- Paperback: 411 pages
- Publisher: McFarland (April 28, 2010)
- Language: English
- ISBN-10: 0786448970
- ISBN-13: 978-0786448975
- Product Dimensions: 6.9 x 0.9 x 9.8 inches
- Shipping Weight: 1.6 pounds (View shipping rates and policies)
- Average Customer Review: 4 customer reviews
- Amazon Best Sellers Rank: #1,558,010 in Books (See Top 100 in Books)
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Architect of Soviet Victory in World War II: The Life and Theories of G.S. Isserson
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"excellent...an essential read"--The NYMAS Review.
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The Red Army's leading operational theorist in the 1930s, Georgii Samoilovich Isserson was the mastermind behind the "deep operation"--the cornerstone of Soviet offensive operations in World War II. Drawing from an in-depth analysis of Isserson's numerous published and unpublished works, his arrest file in the former KGB archives, and interviews with his family, this book provides the first full-length biography of the man. The bulk of the narrative deals with the flowering of his intellectual talents from 1929 through 1941. Additional chapters deal with Isserson's arrest and his remaining 35 years, 14 of which were spent in labor camps and internal exile.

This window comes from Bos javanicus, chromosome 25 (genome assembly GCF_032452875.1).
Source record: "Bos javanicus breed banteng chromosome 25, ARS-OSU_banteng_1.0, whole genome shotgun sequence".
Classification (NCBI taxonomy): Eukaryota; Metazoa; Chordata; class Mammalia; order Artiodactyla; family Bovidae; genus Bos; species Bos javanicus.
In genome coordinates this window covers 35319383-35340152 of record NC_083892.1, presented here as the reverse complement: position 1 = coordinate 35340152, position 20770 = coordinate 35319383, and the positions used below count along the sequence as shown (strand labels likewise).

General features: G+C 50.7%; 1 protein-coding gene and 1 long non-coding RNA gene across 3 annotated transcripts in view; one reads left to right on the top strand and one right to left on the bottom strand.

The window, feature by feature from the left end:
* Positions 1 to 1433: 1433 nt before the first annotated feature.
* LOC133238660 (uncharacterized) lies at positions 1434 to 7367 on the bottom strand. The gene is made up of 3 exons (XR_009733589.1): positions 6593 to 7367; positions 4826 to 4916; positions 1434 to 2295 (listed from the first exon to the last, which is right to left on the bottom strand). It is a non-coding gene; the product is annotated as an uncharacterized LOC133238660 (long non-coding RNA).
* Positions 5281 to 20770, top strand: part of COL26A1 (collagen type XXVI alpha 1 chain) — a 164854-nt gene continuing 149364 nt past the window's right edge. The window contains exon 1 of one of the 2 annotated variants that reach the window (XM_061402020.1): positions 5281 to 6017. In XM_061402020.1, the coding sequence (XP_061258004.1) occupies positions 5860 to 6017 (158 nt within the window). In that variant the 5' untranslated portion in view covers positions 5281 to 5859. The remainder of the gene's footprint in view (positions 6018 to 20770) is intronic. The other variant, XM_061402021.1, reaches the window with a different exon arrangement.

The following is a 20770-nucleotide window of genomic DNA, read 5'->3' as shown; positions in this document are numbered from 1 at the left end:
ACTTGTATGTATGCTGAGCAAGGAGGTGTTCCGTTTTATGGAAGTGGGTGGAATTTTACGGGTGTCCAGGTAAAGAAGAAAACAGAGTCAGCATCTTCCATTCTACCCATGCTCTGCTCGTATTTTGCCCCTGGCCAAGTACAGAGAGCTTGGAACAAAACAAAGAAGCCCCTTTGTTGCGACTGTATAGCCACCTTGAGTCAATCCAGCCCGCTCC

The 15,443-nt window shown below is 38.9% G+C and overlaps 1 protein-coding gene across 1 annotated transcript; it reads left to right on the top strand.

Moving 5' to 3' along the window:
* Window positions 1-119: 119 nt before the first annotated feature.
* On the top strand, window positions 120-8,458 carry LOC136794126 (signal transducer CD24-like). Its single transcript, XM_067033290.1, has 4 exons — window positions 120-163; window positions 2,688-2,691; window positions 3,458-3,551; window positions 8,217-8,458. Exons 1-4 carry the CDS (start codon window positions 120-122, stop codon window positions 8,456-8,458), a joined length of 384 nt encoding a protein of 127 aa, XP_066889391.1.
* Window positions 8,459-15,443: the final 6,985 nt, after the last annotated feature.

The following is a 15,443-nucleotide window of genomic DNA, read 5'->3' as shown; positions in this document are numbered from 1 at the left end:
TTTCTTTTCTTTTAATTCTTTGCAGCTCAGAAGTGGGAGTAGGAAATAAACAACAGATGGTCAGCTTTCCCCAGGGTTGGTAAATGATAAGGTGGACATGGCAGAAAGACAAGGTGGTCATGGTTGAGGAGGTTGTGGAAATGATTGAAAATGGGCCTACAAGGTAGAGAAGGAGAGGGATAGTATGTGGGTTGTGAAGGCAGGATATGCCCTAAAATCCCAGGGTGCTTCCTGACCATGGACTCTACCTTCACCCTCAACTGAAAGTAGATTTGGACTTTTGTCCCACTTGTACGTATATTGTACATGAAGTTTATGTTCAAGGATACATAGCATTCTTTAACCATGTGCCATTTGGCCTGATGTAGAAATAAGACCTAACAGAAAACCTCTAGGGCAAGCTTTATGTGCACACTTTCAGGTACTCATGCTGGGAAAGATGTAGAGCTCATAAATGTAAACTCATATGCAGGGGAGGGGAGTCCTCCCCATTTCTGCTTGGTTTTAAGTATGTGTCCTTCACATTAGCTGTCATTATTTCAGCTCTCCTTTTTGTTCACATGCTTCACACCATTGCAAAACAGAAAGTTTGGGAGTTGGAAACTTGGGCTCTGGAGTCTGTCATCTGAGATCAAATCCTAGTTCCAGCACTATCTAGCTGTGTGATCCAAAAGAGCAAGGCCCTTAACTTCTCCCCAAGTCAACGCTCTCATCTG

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The book is arranged sequentially, in twelve chapters. Isserson's early life and introduction to military service are described in standard bibliographical style in the first two chapters. However, the next three chapters divert from the details of Isserson's life and focus on his writing and how it contributed to Soviet Deep Battle/Deep Operations theory in 1932-36. As Harrison describes, Isserson built upon several existing theories by other Soviet officers, primarily Triandafillov and Tukhachevsky, but took their tentative Deep Operations concept into a much riskier but much more decisive Deep Operations construct. As the author notes, mechanization was a critical component of this new theory, but it also included air operations, mobile artillery and paratroopers. Ultimately, Isserson's concept of mechanized corps Deep Operations resulted in the tank armies of the Second World War that stamped the Wehrmacht flat. In one of the great ironies, Isserson missed the entire war because of his prison sentence but others who used his theories in battle were quick to claim credit.